- Thomson Reuters
- The US tried and failed to intercept a missile on Wednesday, and also announced it would spend another $6.5 billion on missile defense interceptors.
- The US has spent more than $40 billion on missile defense projects over the last 15 years, and has no real credible capability to show for it.
- Ballistic missile defense plays into the complicated game of nuclear deterrence, which some say provides theoretical protection, but nobody can prove that.
The US public learned on Wednesday that the US Navy tried and failed for the second time in a year to intercept a missile with an SM-III missile from the defense contractor Raytheon.
On the same day, the Pentagon announced it would spend another $6.5 billion on 20 more missile interceptors for the ground-based midcourse defense system (GMD), which is meant to protect the US homeland from missile attacks from North Korea or Russia.
But the GMD has a bad track record. It recently had a successful test that may have calmed the fears of some in the US amid nuclear tensions with North Korea, but a recent paper on the test shows it was unrealistically generous.
Laura Grego and David Wright, leading experts in the field of ballistic missiles, writing for the Union of Concerned Scientists, found that the so-called intercontinental ballistic missile (ICBM) the GMD knocked down was flown on a favorable trajectory, slower than the real thing, and without any of the tricks or savvy North Korea might use in an actual attack. The paper concludes the US has no reliable ballistic missile defense capability for the homeland.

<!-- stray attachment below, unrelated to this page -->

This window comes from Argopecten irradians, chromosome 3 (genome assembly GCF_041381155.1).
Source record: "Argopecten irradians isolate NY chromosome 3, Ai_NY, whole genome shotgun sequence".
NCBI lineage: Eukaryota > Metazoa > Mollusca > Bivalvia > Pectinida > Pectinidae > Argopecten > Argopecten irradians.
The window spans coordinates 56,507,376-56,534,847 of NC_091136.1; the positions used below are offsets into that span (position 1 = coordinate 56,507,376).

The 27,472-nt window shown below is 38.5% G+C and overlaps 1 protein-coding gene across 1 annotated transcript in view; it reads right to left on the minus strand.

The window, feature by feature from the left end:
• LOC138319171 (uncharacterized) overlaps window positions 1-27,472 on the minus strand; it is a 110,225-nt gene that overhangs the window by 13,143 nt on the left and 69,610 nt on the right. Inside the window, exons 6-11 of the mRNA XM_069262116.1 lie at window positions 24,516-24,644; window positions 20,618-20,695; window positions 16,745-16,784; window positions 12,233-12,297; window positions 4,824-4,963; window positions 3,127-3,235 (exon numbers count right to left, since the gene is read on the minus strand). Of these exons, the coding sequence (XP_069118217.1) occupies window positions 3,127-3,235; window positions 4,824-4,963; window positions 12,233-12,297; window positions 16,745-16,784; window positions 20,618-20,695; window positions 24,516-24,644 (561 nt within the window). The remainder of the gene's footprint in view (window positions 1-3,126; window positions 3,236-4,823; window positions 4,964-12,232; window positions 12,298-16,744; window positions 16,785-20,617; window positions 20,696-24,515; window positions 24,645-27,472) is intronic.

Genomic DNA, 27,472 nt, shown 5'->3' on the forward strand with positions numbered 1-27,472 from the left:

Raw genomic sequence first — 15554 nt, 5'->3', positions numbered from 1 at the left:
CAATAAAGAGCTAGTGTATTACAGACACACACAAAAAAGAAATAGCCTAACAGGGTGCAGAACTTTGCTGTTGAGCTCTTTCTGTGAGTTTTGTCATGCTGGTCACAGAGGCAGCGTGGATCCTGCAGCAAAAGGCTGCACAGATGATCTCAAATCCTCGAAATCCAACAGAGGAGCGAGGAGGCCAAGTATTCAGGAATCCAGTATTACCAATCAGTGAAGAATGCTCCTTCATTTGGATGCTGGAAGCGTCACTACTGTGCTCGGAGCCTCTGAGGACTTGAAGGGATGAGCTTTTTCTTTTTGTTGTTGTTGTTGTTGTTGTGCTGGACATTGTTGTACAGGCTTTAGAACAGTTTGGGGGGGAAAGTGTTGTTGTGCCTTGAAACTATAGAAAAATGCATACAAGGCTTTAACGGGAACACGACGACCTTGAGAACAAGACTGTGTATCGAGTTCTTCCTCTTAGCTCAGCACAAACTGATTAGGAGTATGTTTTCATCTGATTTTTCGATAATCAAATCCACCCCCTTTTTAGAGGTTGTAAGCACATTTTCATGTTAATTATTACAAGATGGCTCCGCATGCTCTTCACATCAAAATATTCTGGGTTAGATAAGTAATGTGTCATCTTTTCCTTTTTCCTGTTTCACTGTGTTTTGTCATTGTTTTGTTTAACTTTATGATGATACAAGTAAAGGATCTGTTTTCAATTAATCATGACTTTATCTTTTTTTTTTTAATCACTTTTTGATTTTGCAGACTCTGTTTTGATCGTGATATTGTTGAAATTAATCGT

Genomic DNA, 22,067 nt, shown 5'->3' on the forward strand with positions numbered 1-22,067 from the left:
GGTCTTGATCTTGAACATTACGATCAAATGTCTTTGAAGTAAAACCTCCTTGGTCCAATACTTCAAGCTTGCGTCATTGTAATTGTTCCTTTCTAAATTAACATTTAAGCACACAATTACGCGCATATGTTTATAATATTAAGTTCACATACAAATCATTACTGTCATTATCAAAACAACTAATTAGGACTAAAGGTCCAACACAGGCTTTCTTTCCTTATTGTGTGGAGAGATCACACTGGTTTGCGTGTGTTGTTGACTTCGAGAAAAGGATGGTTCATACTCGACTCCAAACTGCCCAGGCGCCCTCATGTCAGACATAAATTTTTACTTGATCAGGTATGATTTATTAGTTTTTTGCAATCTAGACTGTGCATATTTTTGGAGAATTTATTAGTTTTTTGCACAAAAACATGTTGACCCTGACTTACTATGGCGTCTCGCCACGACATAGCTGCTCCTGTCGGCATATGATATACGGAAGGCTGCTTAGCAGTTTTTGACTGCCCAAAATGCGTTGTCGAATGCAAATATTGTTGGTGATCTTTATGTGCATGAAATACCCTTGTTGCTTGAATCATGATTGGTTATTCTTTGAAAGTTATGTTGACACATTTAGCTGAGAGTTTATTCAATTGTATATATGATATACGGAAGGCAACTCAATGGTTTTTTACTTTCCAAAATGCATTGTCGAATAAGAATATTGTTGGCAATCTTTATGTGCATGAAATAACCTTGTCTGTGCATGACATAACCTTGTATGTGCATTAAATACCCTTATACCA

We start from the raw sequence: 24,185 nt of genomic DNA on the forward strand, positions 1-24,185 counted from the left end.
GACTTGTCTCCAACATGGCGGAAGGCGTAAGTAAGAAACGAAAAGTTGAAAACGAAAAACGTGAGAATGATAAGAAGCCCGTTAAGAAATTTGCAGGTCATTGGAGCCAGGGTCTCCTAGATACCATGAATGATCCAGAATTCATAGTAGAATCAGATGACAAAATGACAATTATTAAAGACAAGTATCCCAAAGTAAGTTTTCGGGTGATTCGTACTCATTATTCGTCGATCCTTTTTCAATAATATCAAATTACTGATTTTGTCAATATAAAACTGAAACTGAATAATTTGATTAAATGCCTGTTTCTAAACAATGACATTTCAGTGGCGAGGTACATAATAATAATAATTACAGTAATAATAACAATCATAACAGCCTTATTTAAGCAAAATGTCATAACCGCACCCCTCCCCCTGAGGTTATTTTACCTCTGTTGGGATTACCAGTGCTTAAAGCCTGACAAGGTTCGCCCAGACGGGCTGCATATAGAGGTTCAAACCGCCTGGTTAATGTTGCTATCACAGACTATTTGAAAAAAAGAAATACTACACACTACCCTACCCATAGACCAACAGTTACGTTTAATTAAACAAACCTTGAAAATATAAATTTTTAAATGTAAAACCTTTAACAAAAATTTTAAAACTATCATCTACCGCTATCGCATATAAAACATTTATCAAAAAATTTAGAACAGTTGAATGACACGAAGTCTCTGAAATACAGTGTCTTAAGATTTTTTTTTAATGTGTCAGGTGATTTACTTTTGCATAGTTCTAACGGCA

That capability, or lack thereof, comes after the US has spent more than $40 billion over the last decade in a half on ballistic missile defense.
During that time, Boeing, Raytehon, and Lockheed Martin, key players in the BMD scene, have all posted record profits – and they continue to get contracts with the Pentagon.
To be clear, the US can defend against some, shorter-range missiles. Aegis-equipped ballistic missile destroyers at sea have a good track record of defending themselves, but they’re not meant to go after ICBMs. Patriot missiles have saved some lives from short-range missile attacks on the battlefield, though that has been historically over-hyped or just lied about.
BMD kind of works on a theoretical level, but is that worth $40B?
Missile defense plays into the complicated and highly theoretical world of nuclear deterrence. For an adversary like North Korea, maybe even the single-digit percent chance a missile would be intercepted by the US would dissuade them from attacking.
But much more likely, North Korea wouldn’t attack the US because of the US’s ability to return the favor tenfold.
It’s entirely unclear, and no expert can demonstrate beyond reasonable doubt that BMD has ever deterred anyone, or done anything beside line pockets of defense contractors.
For the US taxpayer, who has contributed billions to the cause of missile defenses while enriching the world’s biggest defense contractors, a fair question might be: Where is the capability? Why don’t these systems work?